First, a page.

Stream Naked Lights’ On Nature Album and Read the Stories Behind Their Songs

Naked Lights

Photography SHAHRAM IMEN

“What I remember is mouthfuls of hallucinatory mushrooms and lots of tearful laughter in the wee hours of the night,” guitarist Christopher Sprague says of the Naked Lights song “Nicht Leiden.” It’s surveyed and streamed in the following exclusive along with the rest of the Oakland band’s new record On Nature, which is due out this Friday through Castle Face.

Christopher Sprague: Carrion (from the Latin caro, meaning “meat”) refers to the dead and decaying flesh of an animal. Carrion is an important food source for large carnivores and omnivores in most ecosystems. The second half brings me to a place I like, perhaps early Sonic Youth and Bow Wow Wow are a subconscious point of reference.
Camaron Stephens: Attempting to reference the ambient yet often chaotic tones of everyday dramas, the composition challenges to mimic the sound of fire alarms, tornado and air raid sirens, and the soundtrack of your internal mental panic.
Aurora Crispin: The title of this track came before my time, yet thinking of the sensitive human flesh tubes that are our moving bodies through space we are now clicking, hearting, favoriting, star-ing each others’ blips of speak online, and our current relationship to technology/communication is all Lisa Frankish, and now the lucky charms of technological phraseology become the “common language of our global community” according to Twitter. Yikes; you can just give me a call- speak mouth to mouth, although my new phone plan only covers 1,000 minutes a month.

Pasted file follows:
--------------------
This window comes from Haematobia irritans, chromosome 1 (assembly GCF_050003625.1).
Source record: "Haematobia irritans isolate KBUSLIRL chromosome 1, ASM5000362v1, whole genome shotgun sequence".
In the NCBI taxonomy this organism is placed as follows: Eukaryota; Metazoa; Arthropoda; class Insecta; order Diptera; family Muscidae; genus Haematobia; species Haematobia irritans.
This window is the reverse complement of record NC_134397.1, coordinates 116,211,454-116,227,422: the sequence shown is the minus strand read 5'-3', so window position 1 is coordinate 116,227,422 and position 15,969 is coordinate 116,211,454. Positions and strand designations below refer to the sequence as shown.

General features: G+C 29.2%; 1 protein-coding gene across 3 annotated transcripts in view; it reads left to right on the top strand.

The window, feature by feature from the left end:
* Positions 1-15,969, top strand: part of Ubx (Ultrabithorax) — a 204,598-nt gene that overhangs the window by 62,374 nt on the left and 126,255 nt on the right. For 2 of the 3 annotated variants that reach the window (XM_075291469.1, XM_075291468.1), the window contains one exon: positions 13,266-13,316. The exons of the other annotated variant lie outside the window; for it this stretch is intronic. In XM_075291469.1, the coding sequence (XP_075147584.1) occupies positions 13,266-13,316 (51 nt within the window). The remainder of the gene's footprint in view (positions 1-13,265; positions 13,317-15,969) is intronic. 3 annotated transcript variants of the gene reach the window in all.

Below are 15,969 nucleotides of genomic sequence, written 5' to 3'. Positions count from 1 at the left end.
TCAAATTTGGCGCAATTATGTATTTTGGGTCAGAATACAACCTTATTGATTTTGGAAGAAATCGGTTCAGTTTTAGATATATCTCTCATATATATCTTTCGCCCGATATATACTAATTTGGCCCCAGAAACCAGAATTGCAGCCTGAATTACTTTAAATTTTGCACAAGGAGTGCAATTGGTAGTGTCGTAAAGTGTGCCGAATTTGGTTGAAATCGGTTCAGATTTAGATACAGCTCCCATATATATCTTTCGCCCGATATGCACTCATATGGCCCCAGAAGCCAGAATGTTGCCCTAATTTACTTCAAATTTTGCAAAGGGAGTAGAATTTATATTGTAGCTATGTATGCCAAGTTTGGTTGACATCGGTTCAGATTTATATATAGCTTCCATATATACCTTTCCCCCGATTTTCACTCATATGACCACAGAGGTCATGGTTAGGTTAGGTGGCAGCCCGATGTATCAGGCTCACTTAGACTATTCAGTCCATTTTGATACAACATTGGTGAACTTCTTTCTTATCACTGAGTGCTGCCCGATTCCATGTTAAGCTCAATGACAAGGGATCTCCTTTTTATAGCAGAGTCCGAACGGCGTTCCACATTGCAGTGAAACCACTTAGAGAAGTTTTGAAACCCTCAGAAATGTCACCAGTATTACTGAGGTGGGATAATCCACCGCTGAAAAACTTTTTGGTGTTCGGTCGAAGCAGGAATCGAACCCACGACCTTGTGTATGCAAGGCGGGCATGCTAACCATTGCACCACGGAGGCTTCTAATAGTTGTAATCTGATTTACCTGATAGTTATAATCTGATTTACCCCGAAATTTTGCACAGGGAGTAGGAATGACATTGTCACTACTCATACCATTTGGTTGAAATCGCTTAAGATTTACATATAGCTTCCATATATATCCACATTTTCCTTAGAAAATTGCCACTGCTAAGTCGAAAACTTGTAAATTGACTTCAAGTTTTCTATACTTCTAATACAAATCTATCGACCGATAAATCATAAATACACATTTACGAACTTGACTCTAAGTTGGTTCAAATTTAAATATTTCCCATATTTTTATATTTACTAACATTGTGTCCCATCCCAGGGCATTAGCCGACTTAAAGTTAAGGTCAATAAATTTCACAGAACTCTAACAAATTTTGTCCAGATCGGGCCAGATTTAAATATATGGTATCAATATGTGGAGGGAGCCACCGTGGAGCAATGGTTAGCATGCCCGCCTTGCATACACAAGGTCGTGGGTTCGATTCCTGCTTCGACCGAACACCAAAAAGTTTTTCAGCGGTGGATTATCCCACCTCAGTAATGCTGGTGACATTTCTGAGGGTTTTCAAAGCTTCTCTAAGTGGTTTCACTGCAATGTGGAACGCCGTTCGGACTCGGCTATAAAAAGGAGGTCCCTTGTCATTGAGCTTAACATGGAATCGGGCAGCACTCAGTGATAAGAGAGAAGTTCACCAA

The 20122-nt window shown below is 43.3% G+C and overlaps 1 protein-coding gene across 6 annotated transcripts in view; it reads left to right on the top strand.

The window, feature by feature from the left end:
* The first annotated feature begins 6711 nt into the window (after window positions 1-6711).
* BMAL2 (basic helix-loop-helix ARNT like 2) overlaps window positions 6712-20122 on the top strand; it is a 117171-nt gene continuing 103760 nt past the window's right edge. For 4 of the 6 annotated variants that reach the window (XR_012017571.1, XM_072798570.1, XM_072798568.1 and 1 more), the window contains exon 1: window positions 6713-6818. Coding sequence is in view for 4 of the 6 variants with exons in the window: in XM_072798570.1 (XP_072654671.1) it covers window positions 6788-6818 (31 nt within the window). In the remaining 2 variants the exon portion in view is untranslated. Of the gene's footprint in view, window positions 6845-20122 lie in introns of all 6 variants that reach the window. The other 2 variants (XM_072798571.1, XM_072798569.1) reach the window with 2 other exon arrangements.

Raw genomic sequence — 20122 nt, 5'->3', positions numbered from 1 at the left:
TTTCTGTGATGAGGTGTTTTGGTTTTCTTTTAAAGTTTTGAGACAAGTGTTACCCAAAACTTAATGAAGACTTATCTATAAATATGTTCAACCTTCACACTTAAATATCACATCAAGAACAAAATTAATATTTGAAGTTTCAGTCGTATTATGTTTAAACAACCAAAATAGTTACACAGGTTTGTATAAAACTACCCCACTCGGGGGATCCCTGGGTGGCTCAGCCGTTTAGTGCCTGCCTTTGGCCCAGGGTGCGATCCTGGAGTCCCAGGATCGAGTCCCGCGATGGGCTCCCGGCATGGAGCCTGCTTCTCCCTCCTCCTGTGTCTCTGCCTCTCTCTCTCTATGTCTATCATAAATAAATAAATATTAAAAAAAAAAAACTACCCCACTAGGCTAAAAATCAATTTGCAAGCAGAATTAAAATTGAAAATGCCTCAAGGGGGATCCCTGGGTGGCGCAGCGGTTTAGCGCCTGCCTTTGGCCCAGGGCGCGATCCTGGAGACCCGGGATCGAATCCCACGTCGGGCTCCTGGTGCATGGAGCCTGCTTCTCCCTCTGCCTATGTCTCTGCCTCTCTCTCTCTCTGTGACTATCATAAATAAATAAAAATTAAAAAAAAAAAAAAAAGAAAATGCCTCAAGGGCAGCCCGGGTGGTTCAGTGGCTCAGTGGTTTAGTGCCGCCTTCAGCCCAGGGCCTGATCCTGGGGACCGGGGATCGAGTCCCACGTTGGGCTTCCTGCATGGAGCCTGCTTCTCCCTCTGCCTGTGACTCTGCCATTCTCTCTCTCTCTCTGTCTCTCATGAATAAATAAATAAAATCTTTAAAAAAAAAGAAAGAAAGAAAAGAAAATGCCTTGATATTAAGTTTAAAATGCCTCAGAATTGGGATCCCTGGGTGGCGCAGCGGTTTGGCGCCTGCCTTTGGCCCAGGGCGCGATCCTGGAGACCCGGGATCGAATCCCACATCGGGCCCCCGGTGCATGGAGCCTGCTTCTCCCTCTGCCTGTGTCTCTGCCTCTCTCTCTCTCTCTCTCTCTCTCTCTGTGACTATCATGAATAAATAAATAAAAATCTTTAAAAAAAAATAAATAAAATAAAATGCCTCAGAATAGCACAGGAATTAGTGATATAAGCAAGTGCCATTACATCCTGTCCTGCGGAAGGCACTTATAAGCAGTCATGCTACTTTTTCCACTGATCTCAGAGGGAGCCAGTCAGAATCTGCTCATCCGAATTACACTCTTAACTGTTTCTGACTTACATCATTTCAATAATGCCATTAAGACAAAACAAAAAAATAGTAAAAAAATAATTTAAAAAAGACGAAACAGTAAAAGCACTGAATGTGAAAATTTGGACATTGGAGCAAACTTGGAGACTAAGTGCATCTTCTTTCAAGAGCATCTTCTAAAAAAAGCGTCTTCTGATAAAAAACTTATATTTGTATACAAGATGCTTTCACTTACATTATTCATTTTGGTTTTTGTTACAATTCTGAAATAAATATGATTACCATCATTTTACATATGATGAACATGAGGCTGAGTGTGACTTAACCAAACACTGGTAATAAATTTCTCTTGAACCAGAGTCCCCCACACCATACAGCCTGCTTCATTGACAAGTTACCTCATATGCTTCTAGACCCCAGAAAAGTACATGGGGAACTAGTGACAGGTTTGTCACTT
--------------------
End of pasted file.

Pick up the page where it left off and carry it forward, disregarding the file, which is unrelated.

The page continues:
Camaron: Using staccato notes to create a domineering and ominous feeling of unraveling time, we originally set out to approach the beginning of the song with our interpretation of what the sound of a swarm of insects sounds like.
Josh Lindenfelzer: Named after our good friend Aaron Diskin’s band from Brooklyn, Lycaon Pictus. Dripping with charisma and musicianship, they were a really good band that was way underrated and overlooked. Though the tune sounds nothing like them it reminds me more of Arab on Radar in that it is kind of jarring and obnoxious.
Aurora: The names of some of these songs came about before I joined the band. This is one. The sound felt like a swarm of bees, the blur of living in a city, the constructed “naturalness” and maybe finding a way to be mindful amidst the mess.